January 2017 saw the first students making forays into the winter garden with exclamations of ‘The bean teepees are gone!’, ‘The garden looks empty.’ Then on closer examination, they found wiggling worms in the soil and a world of wonder in the seemingly empty garden scape.
Saving worms from cover crop chopping
Digging a trench for compost
Mulching the garden beds.
They noticed that the cover crops they planted in the autumn have created a bed of green on the garden beds and the pumpkins they placed in November have decomposed at the base of the fruit trees in the orchard.
Finding the different types of cover crop in the garden beds
During garden class time the students are learning that winter time is all about letting the garden rest and building the soil through cover cropping and mulching the garden beds that provide the much loved vegetables that we eat throughout the year.
Sharing in the Garden Circle
Grade Two students rolled up their sleeves and flipped the cover crops they planted this fall in their new little cove garden. We said a thank you to the cover crop before flipping it into the soil and noted that the green growth that we planted will now decompose and invite worms and micro organisms to feed and build the soil.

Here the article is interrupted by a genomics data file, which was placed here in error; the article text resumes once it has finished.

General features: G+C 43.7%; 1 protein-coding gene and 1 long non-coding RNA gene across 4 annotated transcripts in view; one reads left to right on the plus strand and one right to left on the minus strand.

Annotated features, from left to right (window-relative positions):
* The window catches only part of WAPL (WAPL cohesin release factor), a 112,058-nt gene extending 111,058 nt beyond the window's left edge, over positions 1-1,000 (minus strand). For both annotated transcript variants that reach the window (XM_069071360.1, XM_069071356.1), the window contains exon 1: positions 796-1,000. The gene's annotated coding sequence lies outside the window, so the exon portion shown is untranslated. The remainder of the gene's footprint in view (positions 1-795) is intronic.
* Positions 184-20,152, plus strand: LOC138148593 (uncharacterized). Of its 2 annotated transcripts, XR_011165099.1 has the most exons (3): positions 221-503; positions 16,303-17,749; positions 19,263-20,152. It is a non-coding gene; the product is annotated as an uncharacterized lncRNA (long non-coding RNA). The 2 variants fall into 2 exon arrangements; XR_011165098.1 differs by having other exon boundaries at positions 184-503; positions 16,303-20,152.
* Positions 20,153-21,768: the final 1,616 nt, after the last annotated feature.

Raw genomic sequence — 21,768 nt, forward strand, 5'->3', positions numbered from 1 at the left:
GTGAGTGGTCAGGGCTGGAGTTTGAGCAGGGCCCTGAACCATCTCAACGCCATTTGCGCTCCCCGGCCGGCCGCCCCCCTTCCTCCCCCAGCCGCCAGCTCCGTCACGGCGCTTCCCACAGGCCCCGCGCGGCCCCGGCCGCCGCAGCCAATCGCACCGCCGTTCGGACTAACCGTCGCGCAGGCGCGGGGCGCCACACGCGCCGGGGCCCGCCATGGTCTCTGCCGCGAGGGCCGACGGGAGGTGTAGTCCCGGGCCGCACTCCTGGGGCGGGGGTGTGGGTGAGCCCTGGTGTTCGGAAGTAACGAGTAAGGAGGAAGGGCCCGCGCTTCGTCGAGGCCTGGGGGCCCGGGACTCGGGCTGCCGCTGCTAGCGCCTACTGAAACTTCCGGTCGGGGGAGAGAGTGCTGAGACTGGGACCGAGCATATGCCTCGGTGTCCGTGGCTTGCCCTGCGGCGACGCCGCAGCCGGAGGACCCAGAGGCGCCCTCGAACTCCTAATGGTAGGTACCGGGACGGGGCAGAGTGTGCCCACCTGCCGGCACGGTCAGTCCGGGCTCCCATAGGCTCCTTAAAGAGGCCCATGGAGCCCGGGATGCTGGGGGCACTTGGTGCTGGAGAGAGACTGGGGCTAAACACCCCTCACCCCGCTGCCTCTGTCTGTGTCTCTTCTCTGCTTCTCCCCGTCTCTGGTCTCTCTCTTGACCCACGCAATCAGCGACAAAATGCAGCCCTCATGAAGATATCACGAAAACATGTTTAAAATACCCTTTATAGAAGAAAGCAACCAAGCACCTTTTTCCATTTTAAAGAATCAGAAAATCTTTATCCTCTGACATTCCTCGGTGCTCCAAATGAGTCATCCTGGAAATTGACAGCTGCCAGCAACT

SWA students flipping cover crops.
Looking for a leaf of hearty kale to nibble.
Picking kale to munch.
In anticipation of spring planting, the Grade One and Grade Two students have planted peas in clear plastic trays that have been placed in light boxes in the hallways at the Elementary School. Students can watch as the peas germinate and sprout inside and then continue the cycle by planting the little plants in the garden when the soil warms up.
Planting peas to watch them grow
Students found the tall bamboo poles that made the bean teepees with dried vines and bean pods still attached. Piles of dry beans, ready for pulling from the vines were pulled, opened and sorted into big bowls of purple and black scarlet runner beans, black and white orca beans and brown and white rockwell beans. Students from SWA, and grades two, three and five participated in opening the magic beans and sorting them into type. We took the dried vines and empty pods to the compost bin. Due to the enthusiastic students, we were able to get our entire crop of dry beans ready for storage and potential cooking.
Finally the energetic Grade Three students took buckets and shovels to move a big pile of leaves to make way for the load of rich compost that was delivered last week outside the western side of the garden fence.
Moving the pile of leaves. Many hands make light work.
In the greenhouse opening and sorting beans.
Opening the black and white orca beans.
The garden may look empty, however it’s just a moment in time as we prepare for spring planting. The students are learning to care for the land and grow food by participating in activities that honor the rhythm of the seasons all year long.
As we sing in our garden song:
It’s all in the rhythm of the earth…
It’s all in the rhythm of the sun…
It’s all in the rhythm of the moon…
It’s all in the rhythm of rain…
It’s all in the rhythm of our heart…